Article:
Purim Events

During Purim we tell the story of the Book of Esther about a young Jewish woman who married a king and saved her people from destruction by the evil Haman.

We celebrate her victory by reading the Megillat Esther, the scroll which tells her story, in synagogue, dressing in costume and with our world famous Purim Spiel!

View Celebrations and Dates Purim Customs and Rituals

Purim Customs and Rituals


Hamantaschen (Yiddish for Haman’s pockets) are three-cornered pastries filled with poppy seeds (mohn in Yiddish), fruit preserves, chocolate, or other ingredients that are traditionally eaten on Purim. In Israel during the weeks leading up to Purim, the aroma of freshly baked hamantaschen can be smelled on every block. Their triangular shape is thought to be reminiscent of Haman’s hat or ears.

Bake some Hamantaschen!
Monday Morning Club shares a wonderful recipe for fail-proof hamantaschen. Fill them with chocolate, jam, walnuts and sugar, plum povidl (jam), poppyseeds, nutella and sultanas… whatever takes your fancy!

Click here for recipe


As part of the carnival-like atmosphere of Purim, many children and adults wear costumes. Some attribute this tradition to the fact that Esther initially “masked” her Jewish identity. Now a vibrant and widely practiced custom, some choose to dress as characters from the Purim story, while others select Jewish heroes from throughout history.

In the Synagogue

The Megillah (scroll) most often refers to Megillat Esther (The Scroll of Esther) which also is known as the “Book of Esther.” According to the Talmud, “The study of Torah is interrupted for the reading of the Megillah.” Maimonides, a 12th century sage and rabbi, teaches, “The reading of the Megillah certainly supersedes all other mitzvot.”

Traditionally, the Book of Esther is read at both evening and morning services on Purim. A number of customs are associated with the reading. Haman, the enemy of the Jews in this story, is associated with all those who have tried to destroy the Jewish people throughout history. Therefore, we make loud noises—verbally or with noisemakers—at every mention of Haman’s name in order to drown it out. Derived from the Polish word meaning “rattle,” a grogger is the noisemaker used to drown out the name of Haman during the reading of the Megillah. Beginning in the 13th century, Jews throughout Europe sounded the grogger as a part of their Purim celebrations.

A Purim spiel is a humorous skit presented on Purim. Most parody the story of the Book of Esther, but it also is common for participants to take the opportunity to poke some gentle fun at themselves and their idiosyncrasies.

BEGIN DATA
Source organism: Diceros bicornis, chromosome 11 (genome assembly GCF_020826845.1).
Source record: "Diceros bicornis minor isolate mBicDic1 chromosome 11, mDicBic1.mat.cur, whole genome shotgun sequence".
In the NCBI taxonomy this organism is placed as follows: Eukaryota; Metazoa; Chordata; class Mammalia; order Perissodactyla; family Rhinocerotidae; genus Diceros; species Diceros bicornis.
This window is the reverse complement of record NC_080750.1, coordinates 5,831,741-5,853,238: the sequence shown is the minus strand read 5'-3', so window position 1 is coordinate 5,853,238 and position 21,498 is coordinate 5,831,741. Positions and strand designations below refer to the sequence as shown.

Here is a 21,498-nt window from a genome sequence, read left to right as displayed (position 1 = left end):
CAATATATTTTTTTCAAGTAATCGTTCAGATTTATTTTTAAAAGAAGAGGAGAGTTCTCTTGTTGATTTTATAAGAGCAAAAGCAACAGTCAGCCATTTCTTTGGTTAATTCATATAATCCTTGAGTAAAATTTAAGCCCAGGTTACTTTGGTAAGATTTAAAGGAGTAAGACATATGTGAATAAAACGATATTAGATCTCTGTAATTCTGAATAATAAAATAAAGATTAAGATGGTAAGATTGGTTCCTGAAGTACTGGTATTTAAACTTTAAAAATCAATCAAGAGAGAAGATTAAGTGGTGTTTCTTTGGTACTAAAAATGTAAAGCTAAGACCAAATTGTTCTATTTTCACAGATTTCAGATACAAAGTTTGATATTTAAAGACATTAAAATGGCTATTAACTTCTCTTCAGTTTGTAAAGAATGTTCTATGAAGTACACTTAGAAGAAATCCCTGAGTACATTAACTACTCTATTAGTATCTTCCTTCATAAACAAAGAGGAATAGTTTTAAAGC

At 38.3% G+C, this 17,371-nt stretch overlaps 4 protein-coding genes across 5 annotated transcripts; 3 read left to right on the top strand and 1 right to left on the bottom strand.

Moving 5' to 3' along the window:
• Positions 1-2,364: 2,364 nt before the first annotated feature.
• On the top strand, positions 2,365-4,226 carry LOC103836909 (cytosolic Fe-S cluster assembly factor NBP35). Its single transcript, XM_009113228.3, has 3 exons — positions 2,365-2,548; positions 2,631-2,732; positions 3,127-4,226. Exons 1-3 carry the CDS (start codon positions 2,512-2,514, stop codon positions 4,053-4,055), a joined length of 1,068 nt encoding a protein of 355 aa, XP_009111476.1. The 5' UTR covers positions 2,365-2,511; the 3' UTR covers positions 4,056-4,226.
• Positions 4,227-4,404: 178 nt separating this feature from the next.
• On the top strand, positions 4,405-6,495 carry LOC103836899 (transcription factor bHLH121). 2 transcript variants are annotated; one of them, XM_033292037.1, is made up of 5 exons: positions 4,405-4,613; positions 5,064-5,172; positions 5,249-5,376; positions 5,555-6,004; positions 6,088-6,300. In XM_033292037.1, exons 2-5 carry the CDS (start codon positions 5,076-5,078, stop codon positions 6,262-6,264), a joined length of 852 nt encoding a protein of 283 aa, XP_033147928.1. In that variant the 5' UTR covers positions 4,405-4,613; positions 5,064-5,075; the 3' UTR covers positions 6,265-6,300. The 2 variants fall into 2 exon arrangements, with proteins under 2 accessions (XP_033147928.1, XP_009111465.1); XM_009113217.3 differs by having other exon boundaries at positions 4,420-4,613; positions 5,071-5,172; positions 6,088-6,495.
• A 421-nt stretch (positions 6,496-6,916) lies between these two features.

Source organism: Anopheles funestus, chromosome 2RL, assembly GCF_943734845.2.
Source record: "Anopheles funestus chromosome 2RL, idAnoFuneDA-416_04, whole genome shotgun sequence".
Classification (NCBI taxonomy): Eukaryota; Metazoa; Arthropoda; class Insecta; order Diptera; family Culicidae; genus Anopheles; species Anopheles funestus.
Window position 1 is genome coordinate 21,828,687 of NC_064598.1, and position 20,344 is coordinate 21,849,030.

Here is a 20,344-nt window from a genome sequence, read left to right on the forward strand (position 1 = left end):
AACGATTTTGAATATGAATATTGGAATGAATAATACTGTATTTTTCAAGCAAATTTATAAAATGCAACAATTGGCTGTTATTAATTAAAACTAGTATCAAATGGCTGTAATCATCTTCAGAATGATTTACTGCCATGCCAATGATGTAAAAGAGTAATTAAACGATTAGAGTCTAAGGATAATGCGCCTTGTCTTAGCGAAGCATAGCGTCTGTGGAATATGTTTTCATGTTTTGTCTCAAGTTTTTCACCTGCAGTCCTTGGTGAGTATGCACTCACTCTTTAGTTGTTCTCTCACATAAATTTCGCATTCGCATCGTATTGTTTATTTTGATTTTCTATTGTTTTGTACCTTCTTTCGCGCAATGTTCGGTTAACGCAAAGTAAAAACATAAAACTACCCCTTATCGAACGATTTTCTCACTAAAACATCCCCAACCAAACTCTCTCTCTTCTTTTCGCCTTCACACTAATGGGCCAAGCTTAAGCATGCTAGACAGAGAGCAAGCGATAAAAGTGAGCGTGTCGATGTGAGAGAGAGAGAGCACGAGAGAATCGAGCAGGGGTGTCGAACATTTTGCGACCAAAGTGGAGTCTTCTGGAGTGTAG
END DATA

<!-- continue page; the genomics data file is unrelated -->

Chag Purim – (Hava Narisha RASH RASH RASH!) Learn the joyful Purim song that kids love.

At home

For children (and some grownups too) one of the most enjoyable of Purim is getting to make noise – and lots of it! When you hear the name, “Haman”, the villain of the Purim story, shake your gragger, or noisemaker.

Don’t have a gragger on hand? It is easy to make one!: Click here for ideas

Mishloach manot are gifts of food that friends (and prospective new friends!) exchange on Purim. Often presented in baskets, most mishloach manot include hamantaschen, the traditional three-sided pastry eaten on Purim, but may also include a wide variety of foods and treats. These gifts are frequently referred to by their Yiddish name, shalachmanos.

Many families make mishloach manot baskets at home and distribute then to friends. Many families also make hamantaschen to include in these baskets and to enjoy at home.
Matanot l’evyonim (gifts to the poor) are gifts given at this season to those in need so that they, too, can celebrate Purim with a special meal. Many families have committed to participating in this important social justice aspect of the holiday.


Want to get in the mood? Here is a great Purim playlist:

How much do you know about the Purim story? Try this fun Purim quiz!

Purim is a day when norms are subverted and reversed to commemorate the reversal of fortune recorded in the Book of Esther. How much do you know about Purim?

Test your knowledge with this quiz from My Jewish Learning: Click here

Raise Your Mask Purim – The Fountainheads

7 Fun Facts about Purim you probably didn’t know!

1. The dressing up originated from Italy in the 15th Century influenced by the Roman carnival.

2. The term Purim refers to the lottery system that Haman used to decide that the massacre would be on (this fell on the 14th day of Adar). On a leap year, when there are two months of Adar, Purim is celebrated in the second month of Adar, so it always falls one month before Passover.

3. Traditionally Jews used to burn an effigy of Haman in the street – similar to Guy Fawkes.

4. Seeds and Nuts are commonly eaten on Purim because Queen Esther mostly ate these in the palace as she didn’t have access to kosher food.

5. The fast of Esther commemorates how Esther fasted for 3 days to work up the courage to tell the King that she was Jewish.

6. The fastest megillah reading in history is 14 minutes by Rabbi Mendy Pape of the Montreal Chabad. (Emanuel Synagogue’s reading is usually a more leisurely hour and almost certainly more entertaining!)

7. Communities around the world have their own Purim traditions. For example, in Italy, children would divide into two camps and throw nuts at each other. In the Yemenite town of Asaddeh, it was customary to make a large effigy of Haman out of rags. This was placed on a donkey and led by the children from house to house. Each householder gave the children lollies, and beat, spat or even threw dirty water over the Haman on the donkey!

For more about the special services, programmes and events throughout the year, visit our festivals page or get in touch with Sarah for more information


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